What enables the next-level charging speeds of the Lucid Air and Porsche Taycan (300kW and 270kW respectively) is an 800V system (904 in the case of the Lucid Air), which reduces weight, enables repeat performance and is overall just superior to the 400V system used in the majority of EVs. Surprise surprise, Lotus will have an 800V system in all of their upcoming EVs, including the Type 132 SUV launching next year. This will result in industry-leading charging speed and the possibility of repeatable performance like with the Porsche Taycan.
Likewise, although not necessarily the first thing that comes to mind when thinking about a sportscar brand, Lotus seems to have invested into technology for autonomous driving. Recently released teasers (see below) indicate that the Type 132 will be sporting a retractable LIDAR array. Despite Elon’s opinions, LIDAR is largely seen as being crucial to enabling true Level 3 hands-free autonomous driving, and is also used on the Lucid Air in Lucid’s DreamDrive array. The decision to include this may be controversial but is the right one, especially on an SUV – consumers in this segment care about practicality and ease of use, and self-driving is an important aspect of that, especially to younger generations. I’d personally suggest going with NVIDIA’s Orin chipset for the actual autonomous driving software, as Volvo are planning on doing – that way Lotus avoids having to invest too much time and capital into extensive internal development, and benefits from data shared between car brands – in the end, the biggest beneficiary is the consumer, but it would be as close to a win-win for Lotus as you tend to get in the automotive industry.
The eagle-eyed amongst you would have noticed that the Type 132 seems to be equipped with a large folding touchscreen à la Tesla. Again, while traditional consumers might scoff at the idea of having an increased focus on software, for more modern (and future) consumers this is very much another step in the right direction. Developed software is key to the success of a modern luxury car, especially an EV – and while I can’t judge anything on the actual software itself just yet, a large display certainly helps with that. The folding function is a nice touch too – that’ll help somewhat alleviate the whole “iPad on wheels” talk. As a quick sidenote, the best thing Lotus could do for software is implement Android Automotive, as Polestar and Volvo (fellow Geely-owned companies) have done – leaving the software to the uncontested experts that are Google is genuinely the best step forward rather than trying to develop it in-house, with potentially diastrous results (see VW’s Golf 8 and ID line-up). It’s extremely unlikely that this will happen for the Type 132, but perhaps in future iterations it could be doable.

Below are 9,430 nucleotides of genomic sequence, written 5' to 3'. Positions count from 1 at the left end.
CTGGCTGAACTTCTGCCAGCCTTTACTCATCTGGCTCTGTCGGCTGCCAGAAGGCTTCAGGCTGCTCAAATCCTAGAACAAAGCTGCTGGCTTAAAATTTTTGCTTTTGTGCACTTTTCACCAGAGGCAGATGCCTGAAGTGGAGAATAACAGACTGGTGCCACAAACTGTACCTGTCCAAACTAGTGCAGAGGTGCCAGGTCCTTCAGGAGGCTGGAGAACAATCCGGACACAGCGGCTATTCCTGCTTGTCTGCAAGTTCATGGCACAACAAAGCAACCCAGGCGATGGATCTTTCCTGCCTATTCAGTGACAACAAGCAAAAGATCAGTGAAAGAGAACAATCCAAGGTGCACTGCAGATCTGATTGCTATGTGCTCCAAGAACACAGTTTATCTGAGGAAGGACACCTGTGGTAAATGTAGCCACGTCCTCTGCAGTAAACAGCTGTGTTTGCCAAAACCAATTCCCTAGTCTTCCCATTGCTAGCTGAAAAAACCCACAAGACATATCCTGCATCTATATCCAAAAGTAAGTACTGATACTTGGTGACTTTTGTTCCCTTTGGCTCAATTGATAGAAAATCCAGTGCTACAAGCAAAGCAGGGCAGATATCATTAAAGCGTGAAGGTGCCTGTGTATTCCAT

Likewise, active aero at both the front and rear of the car bodes well for handling – while this aero is unlikely to actually notably affect driving dynamics too much, it’s part of a wider picture – namely, that Lotus routinely can (and does) deliver cars that handle absolutely brilliantly, and despite being an SUV, the Type 132 is likely to at the very least meet expectations of decent-for-an-SUV handling. The launch of the Emira has reinforced that Lotus has that magic touch when it comes to driving dynamics, and came at the perfect time – the Emira demonstrated that aside from Porsche, if anyone can make a relatively affordable SUV handle well, it’s Lotus.
And that’s all part of a wider success story – that of brand image. Modern luxury is about emotion. Now that the age of roaring ICE engines is drawing to a close, emotion has to be brought about through other means. Motorsport heritage will once again play a huge part in influencing brand story and product heritage, as will emotive design. Not only does Lotus have literal decades of motorsport heritage at the forefront of a variety of categories, the launches of the Emira and Evija have demonstrated that they’ve still got the Midas Touch – brand story is something that they’ve truly mastered, second only to Porsche with 19 Le Mans victories and countless motorsport-inspired touches to their streetlegal cars. This concept of brand identity is something that certain companies, particularly those under large corporations and without a defined motorsport heritage, will struggle with – we’ve seen that in recent BMW designs, we’ve seen attempts to find new designs through drawing from legacy products with Hyundai, but core identity has remained an issue for the majority of manufacturers. Lotus, on the other hand, is set to take the challenge of brand identity and score full marks.
Crucially, the story doesn’t end there. Following the Type 132, Lotus aims to produce a 4-seater sedan in 2023, followed by a Porsche Macan-sized crossover in 2025, and eventually an electric sportscar in 2026. Making an electric SUV is one thing (and Lotus looks set to nail that) but making an electric sportscar is an entirely different ballpark. But once again, Lotus looks to be headed in the right direction, and like with the Type 132, is already leading the charge alongside Porsche.
Lotus have set themselves the goal of releasing their first electric sportscar, the Type 135, in 2026 – incidentally, the same year that Porsche is rumoured to release fully-electric 718 Cayman and Boxter models. Now, while both companies have demonstrated their proficiency in making ICE-powered sportscars that are nothing short of a dream to drive both on road and on track, transferring those same qualities to a battery-powered two-seater sportscar bring about a host of complications.
Firstly, the weight. As it stands, batteries weigh significantly more than an ICE-equivalent, which in turn compromises handling. Significantly. And that’s especially relevant for Lotus, who in the past have had sub-1000kg sportscars as a defining characteristic, although the Emira has shown that is no longer the case. Likewise, centre of gravity is important – sure, with EVs it’s possible to stick the batteries under the floor and thereby instantly improve handling, but in a two-seater sportscar that’s easier said than done: you’re then limited by either the battery size you can install in a product, or by size of car and are forced to expand the footprint. And on top of that, you’d be perched on top of a massive battery, thereby losing the hunkered-down cockpit feel characteristic of all traditional sportscars. Either way, it’s difficult. The onset of solid-state batteries in the middle of the decade should help alleviate this issue, but by themselves wouldn’t fix it entirely.